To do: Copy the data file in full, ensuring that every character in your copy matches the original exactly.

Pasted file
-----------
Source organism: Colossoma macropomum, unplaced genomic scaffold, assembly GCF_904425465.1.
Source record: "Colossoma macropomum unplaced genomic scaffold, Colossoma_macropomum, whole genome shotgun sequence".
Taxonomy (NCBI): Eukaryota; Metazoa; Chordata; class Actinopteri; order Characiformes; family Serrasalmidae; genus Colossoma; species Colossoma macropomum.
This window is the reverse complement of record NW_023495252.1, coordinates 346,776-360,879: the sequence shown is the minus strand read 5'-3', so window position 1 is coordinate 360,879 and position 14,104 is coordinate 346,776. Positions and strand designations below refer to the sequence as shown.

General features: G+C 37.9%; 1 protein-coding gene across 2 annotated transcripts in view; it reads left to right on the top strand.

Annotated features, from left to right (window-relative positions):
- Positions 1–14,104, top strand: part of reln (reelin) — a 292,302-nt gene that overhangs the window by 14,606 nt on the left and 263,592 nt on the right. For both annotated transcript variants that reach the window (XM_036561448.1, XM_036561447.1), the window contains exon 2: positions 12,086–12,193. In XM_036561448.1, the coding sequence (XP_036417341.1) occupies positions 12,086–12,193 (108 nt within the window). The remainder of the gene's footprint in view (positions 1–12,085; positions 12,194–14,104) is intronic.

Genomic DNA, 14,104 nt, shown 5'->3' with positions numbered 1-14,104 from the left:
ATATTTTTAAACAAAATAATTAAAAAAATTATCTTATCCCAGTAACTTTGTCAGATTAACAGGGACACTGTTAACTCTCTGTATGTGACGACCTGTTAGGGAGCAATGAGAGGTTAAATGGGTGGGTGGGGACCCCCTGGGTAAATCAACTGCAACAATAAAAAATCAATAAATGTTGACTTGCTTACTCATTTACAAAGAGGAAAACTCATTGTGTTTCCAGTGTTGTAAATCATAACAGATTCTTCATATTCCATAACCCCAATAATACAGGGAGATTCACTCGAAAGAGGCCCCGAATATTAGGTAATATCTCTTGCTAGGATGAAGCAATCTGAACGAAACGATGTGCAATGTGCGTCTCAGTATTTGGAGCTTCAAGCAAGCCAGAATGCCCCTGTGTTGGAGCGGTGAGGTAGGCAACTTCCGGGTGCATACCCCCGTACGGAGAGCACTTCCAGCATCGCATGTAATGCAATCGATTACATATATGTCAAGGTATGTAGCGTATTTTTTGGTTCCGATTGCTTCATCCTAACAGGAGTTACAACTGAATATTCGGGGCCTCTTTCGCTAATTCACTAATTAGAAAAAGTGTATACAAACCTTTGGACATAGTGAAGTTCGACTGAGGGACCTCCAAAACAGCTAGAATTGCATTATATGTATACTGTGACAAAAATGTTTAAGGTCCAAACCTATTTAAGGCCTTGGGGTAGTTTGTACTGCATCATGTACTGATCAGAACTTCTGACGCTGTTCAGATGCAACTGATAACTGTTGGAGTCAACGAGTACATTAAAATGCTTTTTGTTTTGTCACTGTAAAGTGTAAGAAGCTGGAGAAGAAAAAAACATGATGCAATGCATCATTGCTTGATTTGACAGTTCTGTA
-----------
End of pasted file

Source organism: Colossoma macropomum, unplaced genomic scaffold, assembly GCF_904425465.1.
Source record: "Colossoma macropomum unplaced genomic scaffold, Colossoma_macropomum, whole genome shotgun sequence".
Taxonomy (NCBI): Eukaryota; Metazoa; Chordata; class Actinopteri; order Characiformes; family Serrasalmidae; genus Colossoma; species Colossoma macropomum.
This window is the reverse complement of record NW_023495252.1, coordinates 346,776-360,879: the sequence shown is the minus strand read 5'-3', so window position 1 is coordinate 360,879 and position 14,104 is coordinate 346,776. Positions and strand designations below refer to the sequence as shown.

General features: G+C 37.9%; 1 protein-coding gene across 2 annotated transcripts in view; it reads left to right on the top strand.

Annotated features, from left to right (window-relative positions):
- Positions 1–14,104, top strand: part of reln (reelin) — a 292,302-nt gene that overhangs the window by 14,606 nt on the left and 263,592 nt on the right. For both annotated transcript variants that reach the window (XM_036561448.1, XM_036561447.1), the window contains exon 2: positions 12,086–12,193. In XM_036561448.1, the coding sequence (XP_036417341.1) occupies positions 12,086–12,193 (108 nt within the window). The remainder of the gene's footprint in view (positions 1–12,085; positions 12,194–14,104) is intronic.

Genomic DNA, 14,104 nt, shown 5'->3' with positions numbered 1-14,104 from the left:
ATATTTTTAAACAAAATAATTAAAAAAATTATCTTATCCCAGTAACTTTGTCAGATTAACAGGGACACTGTTAACTCTCTGTATGTGACGACCTGTTAGGGAGCAATGAGAGGTTAAATGGGTGGGTGGGGACCCCCTGGGTAAATCAACTGCAACAATAAAAAATCAATAAATGTTGACTTGCTTACTCATTTACAAAGAGGAAAACTCATTGTGTTTCCAGTGTTGTAAATCATAACAGATTCTTCATATTCCATAACCCCAATAATACAGGGAGATTCACTCGAAAGAGGCCCCGAATATTAGGTAATATCTCTTGCTAGGATGAAGCAATCTGAACGAAACGATGTGCAATGTGCGTCTCAGTATTTGGAGCTTCAAGCAAGCCAGAATGCCCCTGTGTTGGAGCGGTGAGGTAGGCAACTTCCGGGTGCATACCCCCGTACGGAGAGCACTTCCAGCATCGCATGTAATGCAATCGATTACATATATGTCAAGGTATGTAGCGTATTTTTTGGTTCCGATTGCTTCATCCTAACAGGAGTTACAACTGAATATTCGGGGCCTCTTTCGCTAATTCACTAATTAGAAAAAGTGTATACAAACCTTTGGACATAGTGAAGTTCGACTGAGGGACCTCCAAAACAGCTAGAATTGCATTATATGTATACTGTGACAAAAATGTTTAAGGTCCAAACCTATTTAAGGCCTTGGGGTAGTTTGTACTGCATCATGTACTGATCAGAACTTCTGACGCTGTTCAGATGCAACTGATAACTGTTGGAGTCAACGAGTACATTAAAATGCTTTTTGTTTTGTCACTGTAAAGTGTAAGAAGCTGGAGAAGAAAAAAACATGATGCAATGCATCATTGCTTGATTTGACAGTTCTGTA